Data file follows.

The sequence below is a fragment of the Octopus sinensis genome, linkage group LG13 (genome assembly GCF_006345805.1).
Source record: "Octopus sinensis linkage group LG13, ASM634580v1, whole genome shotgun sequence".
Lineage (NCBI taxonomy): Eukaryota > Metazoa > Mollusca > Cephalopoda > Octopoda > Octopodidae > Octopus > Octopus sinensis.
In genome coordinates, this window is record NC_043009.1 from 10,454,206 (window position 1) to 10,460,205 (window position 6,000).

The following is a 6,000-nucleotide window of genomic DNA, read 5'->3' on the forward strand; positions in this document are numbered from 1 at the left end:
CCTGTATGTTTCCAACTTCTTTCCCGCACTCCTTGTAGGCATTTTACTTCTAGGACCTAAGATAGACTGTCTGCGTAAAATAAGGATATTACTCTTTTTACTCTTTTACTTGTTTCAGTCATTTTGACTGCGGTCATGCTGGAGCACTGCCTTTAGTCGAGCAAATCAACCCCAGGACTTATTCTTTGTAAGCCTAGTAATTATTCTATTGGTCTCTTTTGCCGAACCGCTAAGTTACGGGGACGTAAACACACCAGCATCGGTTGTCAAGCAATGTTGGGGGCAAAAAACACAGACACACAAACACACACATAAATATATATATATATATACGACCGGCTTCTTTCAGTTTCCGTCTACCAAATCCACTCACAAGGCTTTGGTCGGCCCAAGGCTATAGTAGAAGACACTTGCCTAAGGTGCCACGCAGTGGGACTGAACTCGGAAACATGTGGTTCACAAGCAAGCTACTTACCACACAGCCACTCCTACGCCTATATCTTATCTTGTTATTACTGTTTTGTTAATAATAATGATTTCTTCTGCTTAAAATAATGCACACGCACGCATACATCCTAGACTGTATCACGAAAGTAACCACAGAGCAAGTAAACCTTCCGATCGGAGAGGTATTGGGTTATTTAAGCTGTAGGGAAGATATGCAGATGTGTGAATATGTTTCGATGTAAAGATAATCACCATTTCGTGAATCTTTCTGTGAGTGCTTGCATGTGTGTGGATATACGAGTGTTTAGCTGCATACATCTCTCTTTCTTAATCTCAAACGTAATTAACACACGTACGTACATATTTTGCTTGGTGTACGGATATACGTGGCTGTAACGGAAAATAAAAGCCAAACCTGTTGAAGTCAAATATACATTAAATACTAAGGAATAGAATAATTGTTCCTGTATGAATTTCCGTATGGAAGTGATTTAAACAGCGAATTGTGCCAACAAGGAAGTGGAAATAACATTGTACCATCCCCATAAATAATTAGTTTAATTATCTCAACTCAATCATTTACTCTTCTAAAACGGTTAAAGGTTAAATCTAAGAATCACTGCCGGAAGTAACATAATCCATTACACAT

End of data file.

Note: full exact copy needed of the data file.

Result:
The sequence below is a fragment of the Octopus sinensis genome, linkage group LG13 (genome assembly GCF_006345805.1).
Source record: "Octopus sinensis linkage group LG13, ASM634580v1, whole genome shotgun sequence".
Lineage (NCBI taxonomy): Eukaryota > Metazoa > Mollusca > Cephalopoda > Octopoda > Octopodidae > Octopus > Octopus sinensis.
In genome coordinates, this window is record NC_043009.1 from 10,454,206 (window position 1) to 10,460,205 (window position 6,000).

The following is a 6,000-nucleotide window of genomic DNA, read 5'->3' on the forward strand; positions in this document are numbered from 1 at the left end:
CCTGTATGTTTCCAACTTCTTTCCCGCACTCCTTGTAGGCATTTTACTTCTAGGACCTAAGATAGACTGTCTGCGTAAAATAAGGATATTACTCTTTTTACTCTTTTACTTGTTTCAGTCATTTTGACTGCGGTCATGCTGGAGCACTGCCTTTAGTCGAGCAAATCAACCCCAGGACTTATTCTTTGTAAGCCTAGTAATTATTCTATTGGTCTCTTTTGCCGAACCGCTAAGTTACGGGGACGTAAACACACCAGCATCGGTTGTCAAGCAATGTTGGGGGCAAAAAACACAGACACACAAACACACACATAAATATATATATATATATACGACCGGCTTCTTTCAGTTTCCGTCTACCAAATCCACTCACAAGGCTTTGGTCGGCCCAAGGCTATAGTAGAAGACACTTGCCTAAGGTGCCACGCAGTGGGACTGAACTCGGAAACATGTGGTTCACAAGCAAGCTACTTACCACACAGCCACTCCTACGCCTATATCTTATCTTGTTATTACTGTTTTGTTAATAATAATGATTTCTTCTGCTTAAAATAATGCACACGCACGCATACATCCTAGACTGTATCACGAAAGTAACCACAGAGCAAGTAAACCTTCCGATCGGAGAGGTATTGGGTTATTTAAGCTGTAGGGAAGATATGCAGATGTGTGAATATGTTTCGATGTAAAGATAATCACCATTTCGTGAATCTTTCTGTGAGTGCTTGCATGTGTGTGGATATACGAGTGTTTAGCTGCATACATCTCTCTTTCTTAATCTCAAACGTAATTAACACACGTACGTACATATTTTGCTTGGTGTACGGATATACGTGGCTGTAACGGAAAATAAAAGCCAAACCTGTTGAAGTCAAATATACATTAAATACTAAGGAATAGAATAATTGTTCCTGTATGAATTTCCGTATGGAAGTGATTTAAACAGCGAATTGTGCCAACAAGGAAGTGGAAATAACATTGTACCATCCCCATAAATAATTAGTTTAATTATCTCAACTCAATCATTTACTCTTCTAAAACGGTTAAAGGTTAAATCTAAGAATCACTGCCGGAAGTAACATAATCCATTACACAT